Colbert has an intense hatred for M. Fouquet, the king's superintendent of finances, and has resolved to use any means necessary to bring about his fall. With the new rank of intendant bestowed on him by Louis, Colbert succeeds in having two of Fouquet's loyal friends tried and executed. He then brings to the king's attention that Fouquet is fortifying the island of Belle-Ile-en-Mer, and could possibly be planning to use it as a base for some military operation against the king.
Louis calls D'Artagnan out of retirement and sends him to investigate the island, promising him a tremendous salary and his long-promised promotion to captain of the musketeers upon his return. At Belle-Isle, D'Artagnan discovers that the engineer of the fortifications is, in fact, Porthos, now the Baron du Vallon, and that's not all. The blueprints for the island, although in Porthos's handwriting, show evidence of another script that has been erased, that of Aramis. D'Artagnan later discovers that Aramis has become the bishop of Vannes, which is, coincidentally, a parish belonging to M. Fouquet. Suspecting that D'Artagnan has arrived on the king's behalf to investigate, Aramis tricks D'Artagnan into wandering around Vannes in search of Porthos, and sends Porthos on an heroic ride back to Paris to warn Fouquet of the danger. Fouquet rushes to the king, and gives him Belle-Isle as a present, thus allaying any suspicion, and at the same time humiliating Colbert, just minutes before the usher announces someone else seeking an audience with the king.
Ten Years Later (Etext 2681): As 1661 approaches, Princess Henrietta of England arrives for her marriage, and throws the court of France into complete disorder. The jealousy of the Duke of Buckingham, who is in love with her, nearly occasions a war on the streets of Le Havre, thankfully prevented by Raoul's timely and tactful intervention. After the marriage, though, Monsieur Philip becomes horribly jealous of Buckingham, and has him exiled. Before leaving, however, the duke fights a duel with M. de Wardes at Calais. De Wardes is a malicious and spiteful man, the sworn enemy of D'Artagnan, and, by the same token, that of Athos, Aramis, Porthos, and Raoul as well. Both men are seriously wounded, and the duke is taken back to England to recover. Raoul's friend, the Comte de Guiche, is the next to succumb to Henrietta's charms, and Monsieur obtains his exile as well, though De Guiche soon effects a reconciliation. But then the king's eye falls on Madame Henrietta during the comte's absence, and this time Monsieur's jealousy has no recourse. Anne of Austria intervenes, and the king and his sister-in-law decide to pick a young lady with whom the king can pretend to be in love, the better to mask their own affair. They unfortunately select Louise de la Valliere, Raoul's fiancee. While the court is in residence at Fontainebleau, the king unwitting overhears Louise confessing her love for him while chatting with her friends beneath the royal oak, and the king promptly forgets his affection for Madame. That same night, Henrietta overhears, at the same oak, De Guiche confessing his love for her to Raoul. The two embark on their own affair. A few days later, during a rainstorm, Louis and Louise are trapped alone together, and the whole court begins to talk of the scandal while their love affair blossoms. Aware of Louise's attachment, the king arranges for Raoul to be sent to England for an indefinite period.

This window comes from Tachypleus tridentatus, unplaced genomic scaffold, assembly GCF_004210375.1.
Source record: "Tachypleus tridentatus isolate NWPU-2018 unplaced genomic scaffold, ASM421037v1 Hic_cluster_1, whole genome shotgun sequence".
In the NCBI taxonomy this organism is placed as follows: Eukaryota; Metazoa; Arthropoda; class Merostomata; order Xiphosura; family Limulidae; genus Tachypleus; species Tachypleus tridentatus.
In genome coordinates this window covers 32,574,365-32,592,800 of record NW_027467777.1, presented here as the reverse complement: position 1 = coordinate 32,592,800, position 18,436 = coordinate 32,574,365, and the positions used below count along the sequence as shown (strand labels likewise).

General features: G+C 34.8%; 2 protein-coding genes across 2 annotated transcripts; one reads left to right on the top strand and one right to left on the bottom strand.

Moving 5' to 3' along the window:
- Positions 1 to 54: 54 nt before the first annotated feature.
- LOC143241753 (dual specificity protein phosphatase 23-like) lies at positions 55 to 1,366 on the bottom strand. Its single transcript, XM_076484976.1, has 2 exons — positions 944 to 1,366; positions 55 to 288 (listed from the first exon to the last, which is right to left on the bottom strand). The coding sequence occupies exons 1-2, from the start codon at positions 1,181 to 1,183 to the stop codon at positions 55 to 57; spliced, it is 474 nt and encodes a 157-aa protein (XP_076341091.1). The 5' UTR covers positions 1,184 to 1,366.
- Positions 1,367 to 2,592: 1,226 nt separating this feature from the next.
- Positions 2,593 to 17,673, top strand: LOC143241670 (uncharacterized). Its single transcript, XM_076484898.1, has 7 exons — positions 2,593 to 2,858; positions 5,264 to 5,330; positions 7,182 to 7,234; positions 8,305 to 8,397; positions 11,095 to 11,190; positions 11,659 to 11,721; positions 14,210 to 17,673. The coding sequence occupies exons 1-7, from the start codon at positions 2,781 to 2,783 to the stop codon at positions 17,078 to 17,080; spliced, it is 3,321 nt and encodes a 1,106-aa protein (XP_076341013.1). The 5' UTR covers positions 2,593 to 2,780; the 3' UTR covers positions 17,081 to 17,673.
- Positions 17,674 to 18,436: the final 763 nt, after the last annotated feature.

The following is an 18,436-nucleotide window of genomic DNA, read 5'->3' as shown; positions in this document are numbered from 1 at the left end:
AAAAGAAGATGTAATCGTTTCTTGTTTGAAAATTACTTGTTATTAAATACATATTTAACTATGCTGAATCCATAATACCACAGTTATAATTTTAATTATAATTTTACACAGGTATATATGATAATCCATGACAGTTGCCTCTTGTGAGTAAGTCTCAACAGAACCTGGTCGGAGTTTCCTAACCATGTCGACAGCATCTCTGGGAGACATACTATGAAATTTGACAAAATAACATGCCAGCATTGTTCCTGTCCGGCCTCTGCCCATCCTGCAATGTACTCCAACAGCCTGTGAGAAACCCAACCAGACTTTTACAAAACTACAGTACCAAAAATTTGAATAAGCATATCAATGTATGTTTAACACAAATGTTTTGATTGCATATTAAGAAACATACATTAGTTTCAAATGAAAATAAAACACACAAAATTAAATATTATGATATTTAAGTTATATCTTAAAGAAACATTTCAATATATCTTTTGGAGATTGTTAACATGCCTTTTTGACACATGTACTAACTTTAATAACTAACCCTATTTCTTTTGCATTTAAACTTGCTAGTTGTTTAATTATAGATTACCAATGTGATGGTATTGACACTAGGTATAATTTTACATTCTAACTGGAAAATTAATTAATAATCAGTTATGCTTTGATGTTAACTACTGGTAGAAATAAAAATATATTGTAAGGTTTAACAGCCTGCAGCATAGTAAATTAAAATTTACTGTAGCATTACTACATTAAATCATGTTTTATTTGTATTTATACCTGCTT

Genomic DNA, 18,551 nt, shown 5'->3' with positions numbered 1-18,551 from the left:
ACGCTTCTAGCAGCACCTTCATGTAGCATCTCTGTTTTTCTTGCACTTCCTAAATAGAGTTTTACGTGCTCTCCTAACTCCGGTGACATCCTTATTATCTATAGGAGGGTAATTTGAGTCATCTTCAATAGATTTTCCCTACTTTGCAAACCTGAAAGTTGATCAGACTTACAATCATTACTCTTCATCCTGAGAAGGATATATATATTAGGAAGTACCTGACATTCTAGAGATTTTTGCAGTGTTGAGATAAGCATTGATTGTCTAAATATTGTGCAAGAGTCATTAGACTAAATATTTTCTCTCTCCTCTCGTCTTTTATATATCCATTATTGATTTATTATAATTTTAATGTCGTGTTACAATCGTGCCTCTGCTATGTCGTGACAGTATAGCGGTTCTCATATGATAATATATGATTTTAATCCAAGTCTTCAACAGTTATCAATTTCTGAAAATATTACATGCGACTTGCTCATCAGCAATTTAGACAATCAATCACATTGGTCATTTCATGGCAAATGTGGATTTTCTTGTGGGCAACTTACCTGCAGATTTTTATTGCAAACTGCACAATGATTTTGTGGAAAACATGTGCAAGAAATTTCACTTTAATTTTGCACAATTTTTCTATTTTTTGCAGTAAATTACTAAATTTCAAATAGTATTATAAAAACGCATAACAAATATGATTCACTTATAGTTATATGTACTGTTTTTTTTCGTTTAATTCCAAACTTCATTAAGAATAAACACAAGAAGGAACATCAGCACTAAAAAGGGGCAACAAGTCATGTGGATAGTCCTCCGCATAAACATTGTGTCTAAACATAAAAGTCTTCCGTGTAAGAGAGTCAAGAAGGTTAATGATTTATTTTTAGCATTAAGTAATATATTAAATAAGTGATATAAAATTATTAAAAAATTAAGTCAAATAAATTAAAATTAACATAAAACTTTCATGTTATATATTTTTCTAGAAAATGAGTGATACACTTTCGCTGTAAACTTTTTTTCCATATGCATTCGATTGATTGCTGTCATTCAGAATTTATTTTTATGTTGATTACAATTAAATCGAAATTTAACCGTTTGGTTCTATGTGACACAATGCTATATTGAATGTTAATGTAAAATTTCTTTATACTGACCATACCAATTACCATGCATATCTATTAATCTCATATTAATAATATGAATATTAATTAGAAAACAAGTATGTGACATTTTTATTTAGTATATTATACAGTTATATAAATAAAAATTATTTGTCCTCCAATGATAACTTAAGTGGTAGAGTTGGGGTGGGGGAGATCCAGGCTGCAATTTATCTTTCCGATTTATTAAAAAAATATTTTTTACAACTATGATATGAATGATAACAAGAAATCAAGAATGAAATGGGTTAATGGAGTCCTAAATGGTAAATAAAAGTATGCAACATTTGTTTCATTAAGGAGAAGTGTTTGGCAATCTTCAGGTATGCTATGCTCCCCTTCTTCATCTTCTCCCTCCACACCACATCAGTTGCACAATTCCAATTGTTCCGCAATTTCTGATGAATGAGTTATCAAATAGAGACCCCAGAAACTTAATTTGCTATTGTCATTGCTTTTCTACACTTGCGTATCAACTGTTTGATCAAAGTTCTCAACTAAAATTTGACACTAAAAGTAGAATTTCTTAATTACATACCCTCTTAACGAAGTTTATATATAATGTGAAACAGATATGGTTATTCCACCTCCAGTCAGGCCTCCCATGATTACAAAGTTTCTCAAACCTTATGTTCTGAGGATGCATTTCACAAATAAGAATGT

Since Aramis's singular transformation into a confessor of the order, Baisemeaux was no longer the same man. Up to that period, the place which Aramis had held in the worthy governor's estimation was that of a prelate whom he respected and a friend to whom he owed a debt of gratitude; but now he felt himself an inferior, and that Aramis was his master. He himself lighted a lantern, summoned a turnkey, and said, returning to Aramis, "I am at your orders, monseigneur." Aramis merely nodded his head, as much as to say, "Very good"; and signed to him with his hand to lead the way.